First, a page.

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Palpate a patient's pulse to determine circulation distal to the pulse site and for rhythm, quality, and strength.

Is
it normal, weak or thready, full or bounding, or absent?

Perform hand hygiene before and after patient care and document your findings on the appropriate flow sheet
or record.

When documenting blood pressure, record the systolic number first, followed by a slash and the diastolic
number, as in 120/80. The difference between the systolic and diastolic values is called the pulse pressure. This

number is usually between 30 and 50 mm Hg and provides information about a patients cardiac function and
blood volume.

How often you measure blood pressure varies from patient to patient. For critically ill patients, it might be every
5 to 15 minutes around the clock. For stable patients, you might only measure blood pressure every 4 or 8
hours or even less often.

When a patient's blood pressure is outside the normal range, further evaluation is often necessary. A blood
pressure with a systolic of 140 mm Hg or higher or a diastolic pressure of 90 mm Hg or higher is considered
high, although for patients with certain chronic conditions, like coronary artery disease, the guidelines vary. In
any case, a single high reading does not automatically mean that a patient has hypertension. Hypertension is
commonly diagnosed after a patient has had two or more high readings at two or more visits after the initial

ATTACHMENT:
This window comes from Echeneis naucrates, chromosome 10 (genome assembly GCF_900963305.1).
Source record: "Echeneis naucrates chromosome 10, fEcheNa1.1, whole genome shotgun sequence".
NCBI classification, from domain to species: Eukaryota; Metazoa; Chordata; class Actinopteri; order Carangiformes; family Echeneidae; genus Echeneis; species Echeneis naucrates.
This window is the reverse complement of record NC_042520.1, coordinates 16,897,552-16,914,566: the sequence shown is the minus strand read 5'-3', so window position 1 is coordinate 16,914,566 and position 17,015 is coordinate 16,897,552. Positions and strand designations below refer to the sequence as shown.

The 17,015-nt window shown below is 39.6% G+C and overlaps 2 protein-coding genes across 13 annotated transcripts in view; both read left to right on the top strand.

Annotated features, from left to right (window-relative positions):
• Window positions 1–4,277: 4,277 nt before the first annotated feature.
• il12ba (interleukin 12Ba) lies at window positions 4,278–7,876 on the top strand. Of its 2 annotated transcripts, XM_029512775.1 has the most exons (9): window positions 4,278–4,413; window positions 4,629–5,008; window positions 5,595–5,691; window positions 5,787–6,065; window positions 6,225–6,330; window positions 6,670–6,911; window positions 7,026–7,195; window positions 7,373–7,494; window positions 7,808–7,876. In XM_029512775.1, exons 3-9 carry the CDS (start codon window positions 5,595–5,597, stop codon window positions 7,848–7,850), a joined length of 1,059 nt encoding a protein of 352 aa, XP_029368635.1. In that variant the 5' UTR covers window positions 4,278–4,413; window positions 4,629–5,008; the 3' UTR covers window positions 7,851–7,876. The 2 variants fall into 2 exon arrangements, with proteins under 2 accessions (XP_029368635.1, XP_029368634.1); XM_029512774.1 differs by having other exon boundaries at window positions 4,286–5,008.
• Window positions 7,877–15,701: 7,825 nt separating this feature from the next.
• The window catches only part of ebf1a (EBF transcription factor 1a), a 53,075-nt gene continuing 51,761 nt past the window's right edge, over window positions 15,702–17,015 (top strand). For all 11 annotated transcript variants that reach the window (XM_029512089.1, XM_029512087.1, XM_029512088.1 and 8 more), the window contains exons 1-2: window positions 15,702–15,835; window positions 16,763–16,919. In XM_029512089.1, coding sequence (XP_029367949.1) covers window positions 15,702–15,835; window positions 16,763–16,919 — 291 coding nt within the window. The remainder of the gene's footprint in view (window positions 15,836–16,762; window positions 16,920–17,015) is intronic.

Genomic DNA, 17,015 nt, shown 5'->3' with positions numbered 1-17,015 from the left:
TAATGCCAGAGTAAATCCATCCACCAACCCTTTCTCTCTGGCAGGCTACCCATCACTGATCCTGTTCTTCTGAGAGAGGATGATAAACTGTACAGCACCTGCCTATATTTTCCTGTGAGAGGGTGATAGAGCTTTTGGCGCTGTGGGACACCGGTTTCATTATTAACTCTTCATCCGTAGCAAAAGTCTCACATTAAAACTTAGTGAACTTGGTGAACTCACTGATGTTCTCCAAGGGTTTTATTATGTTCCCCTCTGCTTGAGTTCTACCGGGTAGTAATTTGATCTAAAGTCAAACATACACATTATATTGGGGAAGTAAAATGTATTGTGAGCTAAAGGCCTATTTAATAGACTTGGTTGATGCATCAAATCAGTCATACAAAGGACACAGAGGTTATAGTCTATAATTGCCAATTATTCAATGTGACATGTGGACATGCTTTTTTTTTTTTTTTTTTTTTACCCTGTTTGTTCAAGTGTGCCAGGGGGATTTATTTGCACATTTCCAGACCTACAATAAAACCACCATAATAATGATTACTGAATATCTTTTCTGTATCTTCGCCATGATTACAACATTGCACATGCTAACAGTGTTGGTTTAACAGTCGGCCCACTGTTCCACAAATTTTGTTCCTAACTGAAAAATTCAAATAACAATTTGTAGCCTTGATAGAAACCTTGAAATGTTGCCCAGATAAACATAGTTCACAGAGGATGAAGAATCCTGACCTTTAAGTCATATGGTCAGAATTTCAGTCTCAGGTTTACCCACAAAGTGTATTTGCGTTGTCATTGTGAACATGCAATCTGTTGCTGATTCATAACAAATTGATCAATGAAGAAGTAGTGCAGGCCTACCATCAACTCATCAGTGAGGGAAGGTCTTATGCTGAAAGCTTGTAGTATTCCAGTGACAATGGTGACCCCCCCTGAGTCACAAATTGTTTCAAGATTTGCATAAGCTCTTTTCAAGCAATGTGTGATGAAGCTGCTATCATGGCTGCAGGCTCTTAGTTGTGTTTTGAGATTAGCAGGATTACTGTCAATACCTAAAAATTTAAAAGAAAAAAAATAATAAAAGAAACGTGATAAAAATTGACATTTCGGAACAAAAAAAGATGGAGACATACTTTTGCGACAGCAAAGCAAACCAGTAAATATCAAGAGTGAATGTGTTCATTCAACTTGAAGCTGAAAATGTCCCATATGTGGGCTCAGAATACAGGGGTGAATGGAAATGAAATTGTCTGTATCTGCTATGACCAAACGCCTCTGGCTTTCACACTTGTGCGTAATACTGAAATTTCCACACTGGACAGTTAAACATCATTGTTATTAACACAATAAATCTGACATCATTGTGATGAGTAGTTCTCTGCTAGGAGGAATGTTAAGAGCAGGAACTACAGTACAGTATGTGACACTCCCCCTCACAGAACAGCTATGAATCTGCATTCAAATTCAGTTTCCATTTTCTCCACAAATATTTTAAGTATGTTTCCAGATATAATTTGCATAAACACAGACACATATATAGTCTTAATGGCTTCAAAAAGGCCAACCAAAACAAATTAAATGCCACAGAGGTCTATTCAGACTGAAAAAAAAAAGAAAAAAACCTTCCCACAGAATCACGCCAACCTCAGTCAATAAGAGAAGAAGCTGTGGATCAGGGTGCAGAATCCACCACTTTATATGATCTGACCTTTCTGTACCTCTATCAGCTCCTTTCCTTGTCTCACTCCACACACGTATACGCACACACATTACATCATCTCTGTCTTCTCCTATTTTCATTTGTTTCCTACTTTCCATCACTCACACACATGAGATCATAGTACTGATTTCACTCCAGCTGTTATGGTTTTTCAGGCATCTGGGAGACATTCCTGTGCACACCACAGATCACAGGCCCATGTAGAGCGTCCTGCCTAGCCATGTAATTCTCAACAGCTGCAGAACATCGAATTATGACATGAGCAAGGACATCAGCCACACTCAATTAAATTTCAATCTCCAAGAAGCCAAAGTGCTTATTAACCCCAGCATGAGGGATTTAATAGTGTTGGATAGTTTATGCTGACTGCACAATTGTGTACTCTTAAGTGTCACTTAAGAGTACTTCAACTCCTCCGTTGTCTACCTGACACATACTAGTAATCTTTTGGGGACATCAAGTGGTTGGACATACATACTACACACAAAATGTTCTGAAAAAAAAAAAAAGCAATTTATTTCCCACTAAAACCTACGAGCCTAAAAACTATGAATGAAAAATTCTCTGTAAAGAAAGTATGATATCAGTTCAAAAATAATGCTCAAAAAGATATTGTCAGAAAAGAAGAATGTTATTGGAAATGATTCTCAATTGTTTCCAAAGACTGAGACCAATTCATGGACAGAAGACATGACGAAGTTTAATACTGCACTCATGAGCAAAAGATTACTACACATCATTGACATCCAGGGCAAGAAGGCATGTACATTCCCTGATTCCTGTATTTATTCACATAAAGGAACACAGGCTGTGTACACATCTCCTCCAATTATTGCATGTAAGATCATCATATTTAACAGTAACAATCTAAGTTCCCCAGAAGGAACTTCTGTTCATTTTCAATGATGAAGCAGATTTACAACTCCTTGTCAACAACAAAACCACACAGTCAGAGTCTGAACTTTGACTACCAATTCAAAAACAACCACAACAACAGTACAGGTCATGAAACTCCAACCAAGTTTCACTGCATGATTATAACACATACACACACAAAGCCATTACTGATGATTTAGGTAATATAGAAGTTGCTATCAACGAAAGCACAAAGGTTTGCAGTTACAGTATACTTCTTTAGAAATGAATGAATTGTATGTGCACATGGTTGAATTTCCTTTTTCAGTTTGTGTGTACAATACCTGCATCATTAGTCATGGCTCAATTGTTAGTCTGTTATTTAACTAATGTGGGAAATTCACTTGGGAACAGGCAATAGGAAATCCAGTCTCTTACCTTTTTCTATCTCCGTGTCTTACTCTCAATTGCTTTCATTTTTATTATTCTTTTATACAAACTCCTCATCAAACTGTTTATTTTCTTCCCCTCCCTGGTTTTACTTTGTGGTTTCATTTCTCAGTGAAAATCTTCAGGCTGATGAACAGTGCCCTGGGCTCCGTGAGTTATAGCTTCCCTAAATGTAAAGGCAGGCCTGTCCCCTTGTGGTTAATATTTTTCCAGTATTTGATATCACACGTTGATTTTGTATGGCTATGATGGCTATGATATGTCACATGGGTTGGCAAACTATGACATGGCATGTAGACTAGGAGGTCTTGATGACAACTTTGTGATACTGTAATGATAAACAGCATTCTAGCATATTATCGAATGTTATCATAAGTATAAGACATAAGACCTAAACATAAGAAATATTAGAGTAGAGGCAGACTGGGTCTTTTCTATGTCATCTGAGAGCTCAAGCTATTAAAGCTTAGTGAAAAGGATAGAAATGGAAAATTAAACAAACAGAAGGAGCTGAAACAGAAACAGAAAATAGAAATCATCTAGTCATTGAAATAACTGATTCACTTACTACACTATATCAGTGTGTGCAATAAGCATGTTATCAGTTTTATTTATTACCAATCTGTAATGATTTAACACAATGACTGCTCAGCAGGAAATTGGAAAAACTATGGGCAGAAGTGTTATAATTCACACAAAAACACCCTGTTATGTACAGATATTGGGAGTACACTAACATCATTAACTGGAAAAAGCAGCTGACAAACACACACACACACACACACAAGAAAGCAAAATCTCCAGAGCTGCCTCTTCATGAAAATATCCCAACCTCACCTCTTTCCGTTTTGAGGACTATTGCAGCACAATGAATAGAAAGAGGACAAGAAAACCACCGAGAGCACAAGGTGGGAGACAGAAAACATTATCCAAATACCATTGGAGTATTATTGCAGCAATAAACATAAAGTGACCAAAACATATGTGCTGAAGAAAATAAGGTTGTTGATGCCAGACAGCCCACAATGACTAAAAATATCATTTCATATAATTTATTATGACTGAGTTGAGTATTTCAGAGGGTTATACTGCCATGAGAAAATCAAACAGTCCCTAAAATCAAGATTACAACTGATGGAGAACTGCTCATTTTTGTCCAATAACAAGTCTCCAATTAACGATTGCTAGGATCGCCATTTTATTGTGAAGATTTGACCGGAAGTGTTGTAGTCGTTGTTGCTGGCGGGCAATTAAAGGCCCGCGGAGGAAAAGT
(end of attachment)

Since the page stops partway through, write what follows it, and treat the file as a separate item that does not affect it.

blood-pressure measurement. Some patients can control hypertension with diet and exercise alone, but many
must take antihypertensive medication.

A blood pressure with a systolic reading below 90 mm Hg or a diastolic reading below 60 mm Hg is usually
considered hypotension. Some patients with low blood pressure experience no problems. Others report feeling
dizzy or lightheaded with position changes. Orthostatic hypotension is a term used when systolic pressure drops
more than 20 mm Hg or the pulse increases by 20 beats per minute or more when the patient moves from a
recumbent to a standing position. Orthostatic hypotension is often related to a decrease in blood volume,
prolonged bed rest, older age, and medications.

Lower-extremities blood pressure


If you cannot measure a patients blood pressure on the upper extremities, use the lower extremities. You might
also measure blood pressure on a lower extremity if an arm pressure in an adolescent or young adult seems
unusually high. If the patient has coarctation of the aorta, a congenital heart defect, the arm blood pressure will
be higher than the leg pressure.

Two areas on the leg where you can measure blood pressure are the thigh just above the knee, using the
popliteal pulse, and the calf just above the ankle, using the posterior tibial pulse. The systolic reading in the
thigh is usually 10 to 40 mm Hg higher than in the arm, and the diastolic number usually remains the same.

Remove the patients clothing to expose the leg, and be sure to use the appropriate-size blood-pressure cuff to
ensure an accurate reading. Wrap the cuff evenly and snugly around the leg about 1 inch, or 2.5 centimeters,
above the knee or ankle. Place the bell or diaphragm of your stethoscope over the pulse and inflate the cuff
quickly to 30 mm Hg above the patients usual systolic blood pressure. Then slowly deflate the cuff at a rate of
2 to 3 mm Hg per second. The first sound you hear is the systolic pressure and silence denotes the diastolic
pressure.
Document the blood-pressure reading on the appropriate flow sheet and indicate the site of the measurement.
Also note the size of the cuff if it is different from the standard adult cuff.

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